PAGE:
Original Paper

Biological Cybernetics

, Volume 107, Issue 2, pp 179-200

First online:

Instantaneous kinematic phase reflects neuromechanical response to lateral perturbations of running cockroaches

  • Shai RevzenAffiliated withDepartment of Integrative Biology, University of California
  • , Samuel A. BurdenAffiliated withDepartment of Electrical Engineering and Computer Sciences, University of California
  • , Talia Y. MooreAffiliated withDepartment of Integrative Biology, University of California
  • , Jean-Michel MongeauAffiliated withBiophysics Graduate Group, University of California
  • , Robert J. FullAffiliated withDepartment of Integrative Biology, University of California Email author 

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Instantaneous kinematic phase calculation allows the development of reduced-order oscillator models useful in generating hypotheses of neuromechanical control. When perturbed, changes in instantaneous kinematic phase and frequency of rhythmic movements can provide details of movement and evidence for neural feedback to a system-level neural oscillator with a time resolution not possible with traditional approaches. We elicited an escape response in cockroaches (Blaberus discoidalis) that ran onto a movable cart accelerated laterally with respect to the animals’ motion causing a perturbation. The specific impulse imposed on animals (0.50 \(\pm \) 0.04 m s\(^{-1}\); mean, SD) was nearly twice their forward speed (0.25 \(\pm \) 0.06 m s\(^{-1})\). Instantaneous residual phase computed from kinematic phase remained constant for 110 ms after the onset of perturbation, but then decreased representing a decrease in stride frequency. Results from direct muscle action potential recordings supported kinematic phase results in showing that recovery begins with self-stabilizing mechanical feedback followed by neural feedback to an abstracted neural oscillator or central pattern generator. Trials fell into two classes of forward velocity changes, while exhibiting statistically indistinguishable frequency changes. Animals pulled away from the side with front and hind legs of the tripod in stance recovered heading within 300 ms, whereas animals that only had a middle leg of the tripod resisting the pull did not recover within this period. Animals with eight or more legs might be more robust to lateral perturbations than hexapods.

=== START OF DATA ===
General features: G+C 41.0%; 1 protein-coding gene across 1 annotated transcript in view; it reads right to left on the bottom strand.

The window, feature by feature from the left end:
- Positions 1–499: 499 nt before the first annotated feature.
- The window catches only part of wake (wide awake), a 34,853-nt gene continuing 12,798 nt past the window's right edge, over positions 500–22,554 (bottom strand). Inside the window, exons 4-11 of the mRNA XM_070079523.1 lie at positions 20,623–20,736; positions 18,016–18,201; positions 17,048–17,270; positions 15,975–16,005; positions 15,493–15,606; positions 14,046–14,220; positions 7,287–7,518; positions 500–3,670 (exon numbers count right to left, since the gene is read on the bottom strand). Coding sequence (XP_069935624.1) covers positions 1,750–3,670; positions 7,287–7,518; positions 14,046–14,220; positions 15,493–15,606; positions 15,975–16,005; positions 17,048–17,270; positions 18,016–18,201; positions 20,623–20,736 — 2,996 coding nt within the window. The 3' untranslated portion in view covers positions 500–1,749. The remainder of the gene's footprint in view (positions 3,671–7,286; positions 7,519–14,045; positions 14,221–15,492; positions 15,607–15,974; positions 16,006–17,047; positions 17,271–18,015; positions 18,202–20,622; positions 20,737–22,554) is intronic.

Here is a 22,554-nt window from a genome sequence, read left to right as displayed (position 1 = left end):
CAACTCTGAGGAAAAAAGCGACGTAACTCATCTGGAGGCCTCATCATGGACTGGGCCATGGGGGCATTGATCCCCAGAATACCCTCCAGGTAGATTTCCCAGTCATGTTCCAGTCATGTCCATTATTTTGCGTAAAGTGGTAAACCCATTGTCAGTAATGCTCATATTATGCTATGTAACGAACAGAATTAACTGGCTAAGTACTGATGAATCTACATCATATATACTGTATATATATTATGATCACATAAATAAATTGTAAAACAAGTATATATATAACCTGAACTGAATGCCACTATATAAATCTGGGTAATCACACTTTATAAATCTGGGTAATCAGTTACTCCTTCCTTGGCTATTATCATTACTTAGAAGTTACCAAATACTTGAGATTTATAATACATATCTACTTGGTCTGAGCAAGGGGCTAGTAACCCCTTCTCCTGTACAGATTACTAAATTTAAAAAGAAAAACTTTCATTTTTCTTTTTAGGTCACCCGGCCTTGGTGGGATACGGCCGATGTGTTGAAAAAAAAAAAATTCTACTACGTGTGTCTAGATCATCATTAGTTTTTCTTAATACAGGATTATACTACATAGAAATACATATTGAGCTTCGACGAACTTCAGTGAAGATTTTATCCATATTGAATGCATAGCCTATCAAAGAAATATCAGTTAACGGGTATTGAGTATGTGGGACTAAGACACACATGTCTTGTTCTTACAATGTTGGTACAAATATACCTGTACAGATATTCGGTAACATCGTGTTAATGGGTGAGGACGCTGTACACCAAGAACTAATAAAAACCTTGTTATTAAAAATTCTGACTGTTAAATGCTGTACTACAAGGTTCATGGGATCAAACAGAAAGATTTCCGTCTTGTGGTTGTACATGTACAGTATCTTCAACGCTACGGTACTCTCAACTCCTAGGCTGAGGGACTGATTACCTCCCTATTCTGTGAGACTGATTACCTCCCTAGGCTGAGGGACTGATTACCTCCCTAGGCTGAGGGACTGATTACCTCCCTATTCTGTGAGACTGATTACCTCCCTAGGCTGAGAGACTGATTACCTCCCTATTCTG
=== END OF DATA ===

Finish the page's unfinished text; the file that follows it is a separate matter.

Biomechanics Phase Neuromechanical control Neural clock Locomotion Cockroach Perturbation